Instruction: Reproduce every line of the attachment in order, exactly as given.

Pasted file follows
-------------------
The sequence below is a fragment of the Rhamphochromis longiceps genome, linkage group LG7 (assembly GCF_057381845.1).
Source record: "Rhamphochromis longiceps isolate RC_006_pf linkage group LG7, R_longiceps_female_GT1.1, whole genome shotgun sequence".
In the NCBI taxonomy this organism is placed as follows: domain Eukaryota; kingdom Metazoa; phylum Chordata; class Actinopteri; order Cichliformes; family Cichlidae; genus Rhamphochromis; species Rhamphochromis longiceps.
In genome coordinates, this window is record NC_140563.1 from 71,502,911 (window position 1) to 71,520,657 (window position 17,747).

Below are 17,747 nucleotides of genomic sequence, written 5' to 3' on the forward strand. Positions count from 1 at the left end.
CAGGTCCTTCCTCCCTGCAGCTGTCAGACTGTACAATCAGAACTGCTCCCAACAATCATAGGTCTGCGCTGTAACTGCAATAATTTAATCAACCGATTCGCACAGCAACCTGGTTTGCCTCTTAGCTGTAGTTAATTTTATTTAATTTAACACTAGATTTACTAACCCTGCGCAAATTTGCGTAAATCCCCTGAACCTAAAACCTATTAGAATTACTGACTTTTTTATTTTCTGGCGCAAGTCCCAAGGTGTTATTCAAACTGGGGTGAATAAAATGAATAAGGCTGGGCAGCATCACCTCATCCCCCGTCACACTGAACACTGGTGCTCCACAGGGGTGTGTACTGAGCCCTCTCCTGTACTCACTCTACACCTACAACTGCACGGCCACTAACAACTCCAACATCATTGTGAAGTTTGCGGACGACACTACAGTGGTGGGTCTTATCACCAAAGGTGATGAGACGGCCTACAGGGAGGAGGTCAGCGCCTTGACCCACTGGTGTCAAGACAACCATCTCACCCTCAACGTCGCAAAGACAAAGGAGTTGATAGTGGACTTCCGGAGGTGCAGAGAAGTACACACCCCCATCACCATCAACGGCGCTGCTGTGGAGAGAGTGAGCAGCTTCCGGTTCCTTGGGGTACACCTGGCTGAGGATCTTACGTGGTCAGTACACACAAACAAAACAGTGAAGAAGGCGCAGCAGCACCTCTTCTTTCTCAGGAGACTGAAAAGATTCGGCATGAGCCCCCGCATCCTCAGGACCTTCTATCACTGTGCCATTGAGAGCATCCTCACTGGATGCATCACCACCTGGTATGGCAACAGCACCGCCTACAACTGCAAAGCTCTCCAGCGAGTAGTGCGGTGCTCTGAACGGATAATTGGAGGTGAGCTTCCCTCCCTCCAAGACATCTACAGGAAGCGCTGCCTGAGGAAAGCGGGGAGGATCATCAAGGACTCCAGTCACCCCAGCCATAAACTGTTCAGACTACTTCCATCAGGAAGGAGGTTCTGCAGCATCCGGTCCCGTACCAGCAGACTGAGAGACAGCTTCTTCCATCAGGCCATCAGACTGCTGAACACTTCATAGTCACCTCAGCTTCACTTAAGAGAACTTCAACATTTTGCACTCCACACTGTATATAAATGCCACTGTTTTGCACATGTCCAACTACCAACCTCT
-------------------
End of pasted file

The sequence below is a fragment of the Rhamphochromis longiceps genome, linkage group LG7 (assembly GCF_057381845.1).
Source record: "Rhamphochromis longiceps isolate RC_006_pf linkage group LG7, R_longiceps_female_GT1.1, whole genome shotgun sequence".
In the NCBI taxonomy this organism is placed as follows: domain Eukaryota; kingdom Metazoa; phylum Chordata; class Actinopteri; order Cichliformes; family Cichlidae; genus Rhamphochromis; species Rhamphochromis longiceps.
In genome coordinates, this window is record NC_140563.1 from 71,502,911 (window position 1) to 71,520,657 (window position 17,747).

Below are 17,747 nucleotides of genomic sequence, written 5' to 3' on the forward strand. Positions count from 1 at the left end.
CAGGTCCTTCCTCCCTGCAGCTGTCAGACTGTACAATCAGAACTGCTCCCAACAATCATAGGTCTGCGCTGTAACTGCAATAATTTAATCAACCGATTCGCACAGCAACCTGGTTTGCCTCTTAGCTGTAGTTAATTTTATTTAATTTAACACTAGATTTACTAACCCTGCGCAAATTTGCGTAAATCCCCTGAACCTAAAACCTATTAGAATTACTGACTTTTTTATTTTCTGGCGCAAGTCCCAAGGTGTTATTCAAACTGGGGTGAATAAAATGAATAAGGCTGGGCAGCATCACCTCATCCCCCGTCACACTGAACACTGGTGCTCCACAGGGGTGTGTACTGAGCCCTCTCCTGTACTCACTCTACACCTACAACTGCACGGCCACTAACAACTCCAACATCATTGTGAAGTTTGCGGACGACACTACAGTGGTGGGTCTTATCACCAAAGGTGATGAGACGGCCTACAGGGAGGAGGTCAGCGCCTTGACCCACTGGTGTCAAGACAACCATCTCACCCTCAACGTCGCAAAGACAAAGGAGTTGATAGTGGACTTCCGGAGGTGCAGAGAAGTACACACCCCCATCACCATCAACGGCGCTGCTGTGGAGAGAGTGAGCAGCTTCCGGTTCCTTGGGGTACACCTGGCTGAGGATCTTACGTGGTCAGTACACACAAACAAAACAGTGAAGAAGGCGCAGCAGCACCTCTTCTTTCTCAGGAGACTGAAAAGATTCGGCATGAGCCCCCGCATCCTCAGGACCTTCTATCACTGTGCCATTGAGAGCATCCTCACTGGATGCATCACCACCTGGTATGGCAACAGCACCGCCTACAACTGCAAAGCTCTCCAGCGAGTAGTGCGGTGCTCTGAACGGATAATTGGAGGTGAGCTTCCCTCCCTCCAAGACATCTACAGGAAGCGCTGCCTGAGGAAAGCGGGGAGGATCATCAAGGACTCCAGTCACCCCAGCCATAAACTGTTCAGACTACTTCCATCAGGAAGGAGGTTCTGCAGCATCCGGTCCCGTACCAGCAGACTGAGAGACAGCTTCTTCCATCAGGCCATCAGACTGCTGAACACTTCATAGTCACCTCAGCTTCACTTAAGAGAACTTCAACATTTTGCACTCCACACTGTATATAAATGCCACTGTTTTGCACATGTCCAACTACCAACCTCT